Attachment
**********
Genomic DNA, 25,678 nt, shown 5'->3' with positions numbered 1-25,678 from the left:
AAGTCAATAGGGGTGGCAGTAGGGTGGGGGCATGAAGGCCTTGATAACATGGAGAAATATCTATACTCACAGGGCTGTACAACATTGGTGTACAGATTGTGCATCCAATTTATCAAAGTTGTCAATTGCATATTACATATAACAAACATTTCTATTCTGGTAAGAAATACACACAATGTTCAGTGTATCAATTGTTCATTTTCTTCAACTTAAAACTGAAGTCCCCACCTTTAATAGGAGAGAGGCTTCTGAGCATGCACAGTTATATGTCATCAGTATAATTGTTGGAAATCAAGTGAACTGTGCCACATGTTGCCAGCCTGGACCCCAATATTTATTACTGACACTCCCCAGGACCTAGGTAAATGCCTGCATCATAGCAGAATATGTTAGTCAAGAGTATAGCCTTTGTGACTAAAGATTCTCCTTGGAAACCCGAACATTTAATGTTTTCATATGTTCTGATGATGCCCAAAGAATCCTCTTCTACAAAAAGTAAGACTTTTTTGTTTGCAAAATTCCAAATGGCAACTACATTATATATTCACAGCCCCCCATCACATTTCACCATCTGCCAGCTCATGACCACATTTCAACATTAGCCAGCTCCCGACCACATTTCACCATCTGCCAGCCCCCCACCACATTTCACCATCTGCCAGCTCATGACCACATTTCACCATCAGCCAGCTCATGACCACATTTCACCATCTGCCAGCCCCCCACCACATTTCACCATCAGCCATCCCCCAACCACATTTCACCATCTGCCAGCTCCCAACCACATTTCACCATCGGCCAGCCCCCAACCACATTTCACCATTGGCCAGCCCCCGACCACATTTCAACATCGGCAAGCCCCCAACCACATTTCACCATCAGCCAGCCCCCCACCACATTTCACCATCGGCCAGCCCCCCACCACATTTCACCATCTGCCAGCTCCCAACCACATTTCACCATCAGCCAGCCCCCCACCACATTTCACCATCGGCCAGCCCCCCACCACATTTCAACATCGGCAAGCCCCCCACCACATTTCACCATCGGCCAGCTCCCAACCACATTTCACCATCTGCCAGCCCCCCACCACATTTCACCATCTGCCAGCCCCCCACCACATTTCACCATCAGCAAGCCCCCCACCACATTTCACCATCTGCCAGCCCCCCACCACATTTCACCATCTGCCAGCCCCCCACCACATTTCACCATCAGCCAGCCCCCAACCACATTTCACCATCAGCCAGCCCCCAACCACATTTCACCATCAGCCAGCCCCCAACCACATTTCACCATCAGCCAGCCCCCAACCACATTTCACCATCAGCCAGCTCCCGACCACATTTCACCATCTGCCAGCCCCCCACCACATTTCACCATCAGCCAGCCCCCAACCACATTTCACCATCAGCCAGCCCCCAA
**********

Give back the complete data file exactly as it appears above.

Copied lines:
Genomic DNA, 25,678 nt, shown 5'->3' with positions numbered 1-25,678 from the left:
AAGTCAATAGGGGTGGCAGTAGGGTGGGGGCATGAAGGCCTTGATAACATGGAGAAATATCTATACTCACAGGGCTGTACAACATTGGTGTACAGATTGTGCATCCAATTTATCAAAGTTGTCAATTGCATATTACATATAACAAACATTTCTATTCTGGTAAGAAATACACACAATGTTCAGTGTATCAATTGTTCATTTTCTTCAACTTAAAACTGAAGTCCCCACCTTTAATAGGAGAGAGGCTTCTGAGCATGCACAGTTATATGTCATCAGTATAATTGTTGGAAATCAAGTGAACTGTGCCACATGTTGCCAGCCTGGACCCCAATATTTATTACTGACACTCCCCAGGACCTAGGTAAATGCCTGCATCATAGCAGAATATGTTAGTCAAGAGTATAGCCTTTGTGACTAAAGATTCTCCTTGGAAACCCGAACATTTAATGTTTTCATATGTTCTGATGATGCCCAAAGAATCCTCTTCTACAAAAAGTAAGACTTTTTTGTTTGCAAAATTCCAAATGGCAACTACATTATATATTCACAGCCCCCCATCACATTTCACCATCTGCCAGCTCATGACCACATTTCAACATTAGCCAGCTCCCGACCACATTTCACCATCTGCCAGCCCCCCACCACATTTCACCATCTGCCAGCTCATGACCACATTTCACCATCAGCCAGCTCATGACCACATTTCACCATCTGCCAGCCCCCCACCACATTTCACCATCAGCCATCCCCCAACCACATTTCACCATCTGCCAGCTCCCAACCACATTTCACCATCGGCCAGCCCCCAACCACATTTCACCATTGGCCAGCCCCCGACCACATTTCAACATCGGCAAGCCCCCAACCACATTTCACCATCAGCCAGCCCCCCACCACATTTCACCATCGGCCAGCCCCCCACCACATTTCACCATCTGCCAGCTCCCAACCACATTTCACCATCAGCCAGCCCCCCACCACATTTCACCATCGGCCAGCCCCCCACCACATTTCAACATCGGCAAGCCCCCCACCACATTTCACCATCGGCCAGCTCCCAACCACATTTCACCATCTGCCAGCCCCCCACCACATTTCACCATCTGCCAGCCCCCCACCACATTTCACCATCAGCAAGCCCCCCACCACATTTCACCATCTGCCAGCCCCCCACCACATTTCACCATCTGCCAGCCCCCCACCACATTTCACCATCAGCCAGCCCCCAACCACATTTCACCATCAGCCAGCCCCCAACCACATTTCACCATCAGCCAGCCCCCAACCACATTTCACCATCAGCCAGCCCCCAACCACATTTCACCATCAGCCAGCTCCCGACCACATTTCACCATCTGCCAGCCCCCCACCACATTTCACCATCAGCCAGCCCCCAACCACATTTCACCATCAGCCAGCCCCCAA